Programming Servo: A generic “worker event-loop”
Let’s take a look at how in Rust you can have an algorithm generic over T, where T is further bound by a trait, which itself is generic over one of several parameters.
A little introduction to workers and their event-loops in the web
The HTML living standard tells us the following with regards to the event-loops of an user agent:
To coordinate events, user interaction, scripts, rendering, networking, and so forth, user agents must use event loops as described in this section. There are two kinds of event loops: those for browsing contexts, and those for workers.
A bit more on the worker event-loops:
WorkerGlobalScopeobject has a distinct event loop, separate from those used by units of related similar-origin browsing contexts. This event loop has no associated browsing context, and its task queues only have events, callbacks, and networking activity as tasks. These event loops are created by the run a worker algorithm.
Furthermore, there are several kinds of workers:
There are two kinds of workers; dedicated workers, and shared workers.
And the W3c also defines a “service worker.”
Lastly, the living standard also writes that “The global scope is the “inside” of a worker”.
Workers in Servo
As a result of the above, Servo ended-up with several worker “global scopes”, each with their own “run the event-loop” algorithm. While working on a related issue, I realized that I was often making the same changes in both of those worker event-loops, which was error prone. So I set to out to turn that code into one “generic worker event-loop”.
This proved harder then I though, because what I needed was a
run_worker_event_loop<T> sort of algorithm, where
T was a type of “Worker Globalscope” and a replacement for
&self. But since
&self was previously used to access some capabilities of the “Worker Globalscope”, I would need
T to implement a trait giving
run_worker_event_loop access to these capabilities of
Yet those capabilities themselves required to be generic because each event-loop consisted of handling different messages on different channels, and then handling those messages as different type of event-loop specific events.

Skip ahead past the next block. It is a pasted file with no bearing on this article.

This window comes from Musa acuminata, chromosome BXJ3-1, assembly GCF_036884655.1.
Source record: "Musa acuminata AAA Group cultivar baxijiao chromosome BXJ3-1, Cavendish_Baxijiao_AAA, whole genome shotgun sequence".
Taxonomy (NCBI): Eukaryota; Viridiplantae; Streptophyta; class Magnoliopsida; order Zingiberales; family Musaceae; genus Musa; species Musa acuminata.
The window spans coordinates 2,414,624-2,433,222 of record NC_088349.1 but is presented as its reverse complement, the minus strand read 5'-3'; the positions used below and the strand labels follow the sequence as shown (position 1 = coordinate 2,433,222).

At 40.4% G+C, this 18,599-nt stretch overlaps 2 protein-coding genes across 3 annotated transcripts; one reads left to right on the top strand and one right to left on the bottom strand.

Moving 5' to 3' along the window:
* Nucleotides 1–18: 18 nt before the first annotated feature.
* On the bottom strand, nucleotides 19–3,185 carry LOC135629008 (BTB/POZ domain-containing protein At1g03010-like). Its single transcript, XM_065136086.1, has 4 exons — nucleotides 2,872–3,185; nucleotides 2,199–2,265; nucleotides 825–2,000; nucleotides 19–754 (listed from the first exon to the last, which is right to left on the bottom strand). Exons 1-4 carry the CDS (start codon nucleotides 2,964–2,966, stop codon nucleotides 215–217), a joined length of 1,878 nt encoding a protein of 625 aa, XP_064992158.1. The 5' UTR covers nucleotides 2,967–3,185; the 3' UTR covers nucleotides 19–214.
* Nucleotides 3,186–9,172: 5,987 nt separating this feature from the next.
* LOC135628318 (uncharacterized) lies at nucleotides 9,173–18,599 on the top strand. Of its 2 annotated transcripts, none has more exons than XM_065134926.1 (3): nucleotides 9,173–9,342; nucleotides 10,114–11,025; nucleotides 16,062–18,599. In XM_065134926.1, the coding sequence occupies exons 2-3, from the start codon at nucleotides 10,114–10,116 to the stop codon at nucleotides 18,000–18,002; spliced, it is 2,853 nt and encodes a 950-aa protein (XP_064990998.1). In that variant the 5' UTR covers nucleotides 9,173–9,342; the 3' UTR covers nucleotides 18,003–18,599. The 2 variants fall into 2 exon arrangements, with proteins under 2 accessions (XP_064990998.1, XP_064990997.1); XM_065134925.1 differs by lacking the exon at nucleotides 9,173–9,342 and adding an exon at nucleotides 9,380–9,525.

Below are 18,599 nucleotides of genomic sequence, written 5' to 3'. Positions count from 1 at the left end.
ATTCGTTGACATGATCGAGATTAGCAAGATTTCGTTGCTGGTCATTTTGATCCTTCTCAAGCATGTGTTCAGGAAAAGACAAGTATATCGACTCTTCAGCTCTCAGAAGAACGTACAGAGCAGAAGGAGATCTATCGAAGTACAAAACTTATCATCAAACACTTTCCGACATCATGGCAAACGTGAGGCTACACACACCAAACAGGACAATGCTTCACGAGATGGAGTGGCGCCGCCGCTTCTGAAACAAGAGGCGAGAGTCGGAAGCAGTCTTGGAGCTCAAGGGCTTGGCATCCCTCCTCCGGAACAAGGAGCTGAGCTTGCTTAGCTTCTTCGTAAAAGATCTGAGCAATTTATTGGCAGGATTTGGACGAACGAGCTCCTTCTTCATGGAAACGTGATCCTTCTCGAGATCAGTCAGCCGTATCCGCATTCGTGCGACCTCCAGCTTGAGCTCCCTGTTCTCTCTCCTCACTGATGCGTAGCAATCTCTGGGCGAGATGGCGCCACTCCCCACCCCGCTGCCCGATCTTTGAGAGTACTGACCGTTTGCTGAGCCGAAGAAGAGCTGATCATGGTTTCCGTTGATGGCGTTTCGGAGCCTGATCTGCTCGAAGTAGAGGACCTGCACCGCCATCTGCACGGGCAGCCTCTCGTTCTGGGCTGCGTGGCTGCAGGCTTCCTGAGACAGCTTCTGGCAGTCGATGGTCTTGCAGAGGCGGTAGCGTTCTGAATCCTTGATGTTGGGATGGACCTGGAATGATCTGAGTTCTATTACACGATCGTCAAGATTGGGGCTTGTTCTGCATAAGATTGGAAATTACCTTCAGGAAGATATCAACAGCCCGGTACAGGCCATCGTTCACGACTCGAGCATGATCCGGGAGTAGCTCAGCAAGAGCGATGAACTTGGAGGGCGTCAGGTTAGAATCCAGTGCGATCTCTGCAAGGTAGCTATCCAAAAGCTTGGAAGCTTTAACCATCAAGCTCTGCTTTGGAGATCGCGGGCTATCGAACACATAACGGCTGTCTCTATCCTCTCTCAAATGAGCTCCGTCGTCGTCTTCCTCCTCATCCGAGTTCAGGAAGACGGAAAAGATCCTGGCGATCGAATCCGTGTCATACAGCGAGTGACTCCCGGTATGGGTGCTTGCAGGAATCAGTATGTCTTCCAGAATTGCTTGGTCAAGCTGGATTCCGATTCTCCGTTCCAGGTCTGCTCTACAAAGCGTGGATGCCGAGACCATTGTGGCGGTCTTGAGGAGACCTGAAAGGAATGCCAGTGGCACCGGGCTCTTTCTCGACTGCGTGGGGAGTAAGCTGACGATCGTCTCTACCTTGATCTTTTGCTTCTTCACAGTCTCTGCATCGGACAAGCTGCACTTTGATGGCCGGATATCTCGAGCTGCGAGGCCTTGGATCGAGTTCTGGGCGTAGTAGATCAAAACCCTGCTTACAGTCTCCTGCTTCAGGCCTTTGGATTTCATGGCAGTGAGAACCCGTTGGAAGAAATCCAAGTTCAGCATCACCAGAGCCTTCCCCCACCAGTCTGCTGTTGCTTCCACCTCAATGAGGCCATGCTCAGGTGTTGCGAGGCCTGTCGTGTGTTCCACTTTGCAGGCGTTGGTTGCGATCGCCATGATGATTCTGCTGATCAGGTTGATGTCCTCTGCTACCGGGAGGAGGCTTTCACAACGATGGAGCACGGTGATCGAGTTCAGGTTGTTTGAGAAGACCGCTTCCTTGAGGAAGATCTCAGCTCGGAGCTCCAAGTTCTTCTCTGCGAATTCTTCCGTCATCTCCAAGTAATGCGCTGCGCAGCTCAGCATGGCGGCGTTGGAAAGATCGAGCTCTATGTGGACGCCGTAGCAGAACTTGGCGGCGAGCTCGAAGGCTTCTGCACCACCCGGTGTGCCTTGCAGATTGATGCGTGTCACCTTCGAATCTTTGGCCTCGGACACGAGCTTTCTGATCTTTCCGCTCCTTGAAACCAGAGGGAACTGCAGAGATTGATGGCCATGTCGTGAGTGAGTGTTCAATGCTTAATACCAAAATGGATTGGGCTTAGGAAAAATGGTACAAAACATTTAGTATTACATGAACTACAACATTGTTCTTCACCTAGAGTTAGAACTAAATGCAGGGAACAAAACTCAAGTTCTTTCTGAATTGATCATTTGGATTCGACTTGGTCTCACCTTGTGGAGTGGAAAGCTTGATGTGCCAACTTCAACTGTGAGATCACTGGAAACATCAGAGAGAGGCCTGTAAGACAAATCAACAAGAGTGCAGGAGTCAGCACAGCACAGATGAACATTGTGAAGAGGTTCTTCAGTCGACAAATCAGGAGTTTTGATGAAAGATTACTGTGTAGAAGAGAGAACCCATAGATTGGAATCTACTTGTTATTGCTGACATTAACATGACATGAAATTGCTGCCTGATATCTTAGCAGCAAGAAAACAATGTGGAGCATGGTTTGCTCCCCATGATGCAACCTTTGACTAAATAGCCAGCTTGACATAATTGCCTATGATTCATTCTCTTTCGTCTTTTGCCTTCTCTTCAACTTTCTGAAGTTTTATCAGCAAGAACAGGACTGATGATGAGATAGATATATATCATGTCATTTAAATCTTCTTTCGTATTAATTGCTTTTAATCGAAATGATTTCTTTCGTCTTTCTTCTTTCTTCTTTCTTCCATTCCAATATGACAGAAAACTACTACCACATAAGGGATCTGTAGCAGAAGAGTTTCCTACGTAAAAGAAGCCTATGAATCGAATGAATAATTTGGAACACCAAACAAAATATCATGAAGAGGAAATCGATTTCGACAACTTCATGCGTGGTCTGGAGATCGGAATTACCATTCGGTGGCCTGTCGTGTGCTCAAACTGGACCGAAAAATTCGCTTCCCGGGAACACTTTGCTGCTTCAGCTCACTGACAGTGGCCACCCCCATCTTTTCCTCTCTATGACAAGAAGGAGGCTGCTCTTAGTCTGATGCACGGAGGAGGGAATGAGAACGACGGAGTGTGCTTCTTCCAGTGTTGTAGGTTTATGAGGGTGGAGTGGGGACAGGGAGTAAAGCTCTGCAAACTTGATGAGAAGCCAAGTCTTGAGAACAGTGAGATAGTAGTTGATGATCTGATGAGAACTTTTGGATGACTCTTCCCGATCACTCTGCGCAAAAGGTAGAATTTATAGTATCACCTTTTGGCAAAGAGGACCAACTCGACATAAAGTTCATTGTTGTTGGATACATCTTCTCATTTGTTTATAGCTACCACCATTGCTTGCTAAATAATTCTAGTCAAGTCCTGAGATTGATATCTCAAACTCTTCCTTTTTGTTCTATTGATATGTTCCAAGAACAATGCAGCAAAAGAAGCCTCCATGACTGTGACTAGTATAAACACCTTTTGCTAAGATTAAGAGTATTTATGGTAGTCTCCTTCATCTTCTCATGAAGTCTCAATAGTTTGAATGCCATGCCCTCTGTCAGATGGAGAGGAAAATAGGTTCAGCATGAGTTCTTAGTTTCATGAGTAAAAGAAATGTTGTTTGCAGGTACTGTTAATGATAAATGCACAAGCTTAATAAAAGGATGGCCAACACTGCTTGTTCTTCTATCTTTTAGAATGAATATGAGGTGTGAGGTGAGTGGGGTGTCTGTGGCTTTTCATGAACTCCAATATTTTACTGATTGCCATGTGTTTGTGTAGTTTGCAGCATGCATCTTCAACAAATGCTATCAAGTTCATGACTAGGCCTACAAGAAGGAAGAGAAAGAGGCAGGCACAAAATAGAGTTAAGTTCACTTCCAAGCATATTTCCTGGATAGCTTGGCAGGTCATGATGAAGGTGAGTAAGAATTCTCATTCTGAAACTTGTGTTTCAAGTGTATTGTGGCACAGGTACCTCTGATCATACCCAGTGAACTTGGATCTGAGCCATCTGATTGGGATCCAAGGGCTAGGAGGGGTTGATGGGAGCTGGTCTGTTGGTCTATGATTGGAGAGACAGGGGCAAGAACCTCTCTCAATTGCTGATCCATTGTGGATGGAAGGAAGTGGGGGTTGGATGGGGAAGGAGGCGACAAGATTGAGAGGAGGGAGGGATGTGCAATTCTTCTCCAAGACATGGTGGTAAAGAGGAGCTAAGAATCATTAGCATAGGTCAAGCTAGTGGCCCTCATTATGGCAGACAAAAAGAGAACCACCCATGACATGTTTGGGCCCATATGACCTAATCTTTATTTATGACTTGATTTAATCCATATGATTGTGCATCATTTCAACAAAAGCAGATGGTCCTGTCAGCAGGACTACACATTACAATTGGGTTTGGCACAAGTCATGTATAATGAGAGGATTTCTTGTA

run_event_loop differed in some ways, for example because the “dedicated worker global scope” takes this
worker argument, and handles it as part of each iteration of the event-loop, whereas the “service worker global scope” lacks that concept.
At first, I tried to have some sort of “double generic” setup looking like
run_worker_event_loop<T<TimerMsg, WorkerMsg, Event>> , where I wanted to express something like
run_worker_event_loop is generic over
T, which itself is generic over
<TimerMsg, WorkerMsg, Event> , and the Rust compiler didn’t seem to appreciate that approach a lot.
In the end, the solution came in the form of a
run_worker_event_loop<T, TimerMsg, WorkerMsg, Event>, where
TimerMsg, WorkerMsg, Eventare arguments passed on to the underlying trait bound on
T: WorkerEventLoopMethods<TimerMsg = TimerMsg, WorkerMsg = WorkerMsg, Event = Event>. Let’s take a look into what that exactly means…
So our “worker global scope”
T, will have to implement
The trait itself is generic with regards to three “associated types”
TimerMsg, WorkerMsg, Event .
This gives the generic event-loop a few ‘hooks’ to access the specific capabilities of each “worker global scope”, which are needed for the parts of the event-loop that are specific to the “worker global scope” at hand.
Those ‘hooks’ themselves require a few generic parameters, because each “worker global scope” receives different types of messages, and expects different types of events resulting from those.
Here is what an implementation looks like:
As you can see, all that the implementation does is “make available” that which is specific to the
DedicatedWorkerGlobalScope , it doesn’t contain any event-loop logic, just the stuff that the generic event-loop will need to specific it’s behavior for a given “worker global scope”.
A generic worker event-loop
At the end of the day, we get a generic event-loop logic, using
WorkerEventLoopMethods for the parts that are worker-specific.
Through our use of associated items on the trait, we’re able to express the fact that
T is a struct implementing a generic trait, in a way that the compiler appreciates…